In The Break-Up Journal this week P’s unavailability is getting more noticeable, and yet, I only seem to mention it as if it doesn’t relate to me. I don’t yet see how staying with an unavailable person makes me unavailable also.
You heard right. The important thing to understand about unavailable individuals is that if you continue to pursue one or stay with one, YOU become unavailable as well. Why is that? Because you cannot be willing to fully to commit to someone who only half commits to you. If you are serious about love, intimacy and relationships, it means that you are willing to find a partner who is equally interested in love, intimacy and relationship.
Having little trust is not such a bad thing. We think we have to immediately begin trusting people as soon as we meet them. Phooey! Being suspicious (especially after what we’ve all experienced) is a way to protect ourselves.
You don’t want to trust people right off the bat. Trust must be BUILT slowly and let me tell you, it’s a very delicate construction. You can start to build trust in someone and you’re going along and everything seems to be building OK, and then, one day, you catch him or her in one little lie and the whole foundation of trust crumbles. Is that you being over-reactive? NO! Should you learn to be more accepting of “little lies”? I think not. You’re in recovery. You need time to heal and grow. If a flower pops out of the ground in early spring, it will die instantly under the effect of one night’s frost. You too may lose something you have worked hard to build if you remain with someone who cannot respect the basic tenets of trustworthiness, reliability, dependability, sincerity. Let’s be honest, in order to be stronger, happier and healthier, we all need honesty from others to thrive.
Before D, I had NEVER met or dated a man who didn’t lie. I thought it went with the territory. I thought every man lied (this is toxic thinking that comes when your trust has been violated most of your life, by the way). So, when I met D, I proudly exclaimed that one of my best talents was that I could sniff out a lie in a matter of seconds. I had become such a pro at this that I was proud of my talent. His response? He looked at me with a rather blank stare. “Um, I’m not sure what you mean. I don’t lie,” he said plainly. And I laughed. “Every man lies” I said.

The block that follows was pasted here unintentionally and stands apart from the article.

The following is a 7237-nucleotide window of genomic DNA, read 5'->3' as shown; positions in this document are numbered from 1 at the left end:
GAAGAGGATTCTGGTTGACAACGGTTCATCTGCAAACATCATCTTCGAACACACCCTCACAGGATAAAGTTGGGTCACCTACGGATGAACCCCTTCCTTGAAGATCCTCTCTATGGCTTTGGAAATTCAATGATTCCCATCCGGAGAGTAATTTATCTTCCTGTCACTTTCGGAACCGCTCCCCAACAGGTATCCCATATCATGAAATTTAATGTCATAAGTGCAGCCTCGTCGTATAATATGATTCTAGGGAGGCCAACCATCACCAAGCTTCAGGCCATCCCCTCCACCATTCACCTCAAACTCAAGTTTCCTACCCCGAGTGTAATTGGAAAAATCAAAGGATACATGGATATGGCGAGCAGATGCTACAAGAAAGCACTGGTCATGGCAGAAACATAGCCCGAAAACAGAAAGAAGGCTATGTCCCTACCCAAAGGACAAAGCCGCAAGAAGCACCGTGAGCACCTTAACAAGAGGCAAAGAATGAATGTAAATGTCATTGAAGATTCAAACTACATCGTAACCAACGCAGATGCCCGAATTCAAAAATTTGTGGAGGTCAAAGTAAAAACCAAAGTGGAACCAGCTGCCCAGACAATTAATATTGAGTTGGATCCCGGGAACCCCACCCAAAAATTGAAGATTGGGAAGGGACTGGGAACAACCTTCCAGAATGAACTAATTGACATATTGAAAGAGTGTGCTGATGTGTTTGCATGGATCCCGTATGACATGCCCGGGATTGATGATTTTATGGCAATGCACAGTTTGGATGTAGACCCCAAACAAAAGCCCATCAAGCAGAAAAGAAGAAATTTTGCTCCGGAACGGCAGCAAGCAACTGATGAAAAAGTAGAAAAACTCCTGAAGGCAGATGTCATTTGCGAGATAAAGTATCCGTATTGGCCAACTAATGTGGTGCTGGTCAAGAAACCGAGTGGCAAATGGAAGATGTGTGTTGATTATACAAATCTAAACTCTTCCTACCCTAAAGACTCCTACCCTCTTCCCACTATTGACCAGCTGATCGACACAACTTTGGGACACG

“Well, think what you want…” he responded.
And I did. I didn’t trust him at all. I remained alert. On the look out. I called him on things that I didn’t understand. I asked him to explain events that in my mind, seemed like perfect opportunities to lie. I kept my eyes wide open. And I was on high alert. Thing is, he never lied. All his stories backed up. His actions matched his words every day, every week, every month, every year. ANd it wasn’t until maybe a year into the relationship when I FINALLY started to believe that maybe he was right. He doesn’t lie. This, in fact, caused me to mourn my marvelous talent for sniffing out lies. It was a talent that had been rendered obsolete. In its place, I finally felt SAFE and able to trust again. Of course, now that we live together, I am still triggered by him staying up late at night (my ex would stay up late at night and chat with other women). But every time I wake up and seek him out, he’s watching TV, or reading, or exercising. It might take a while to begin trusting in this department, and toss out my old triggers. But I am being patient with myself and with D.
Love addicts need to find someone with high morals and ethics. SOmeone who believes in honesty and respect of men and woman. It’s not that we need PERFECT. It’s that we need conscientious. Because our process of recovery is a delicate one. And remember that trust equals intimacy. Without trust there is no intimacy–only intensity.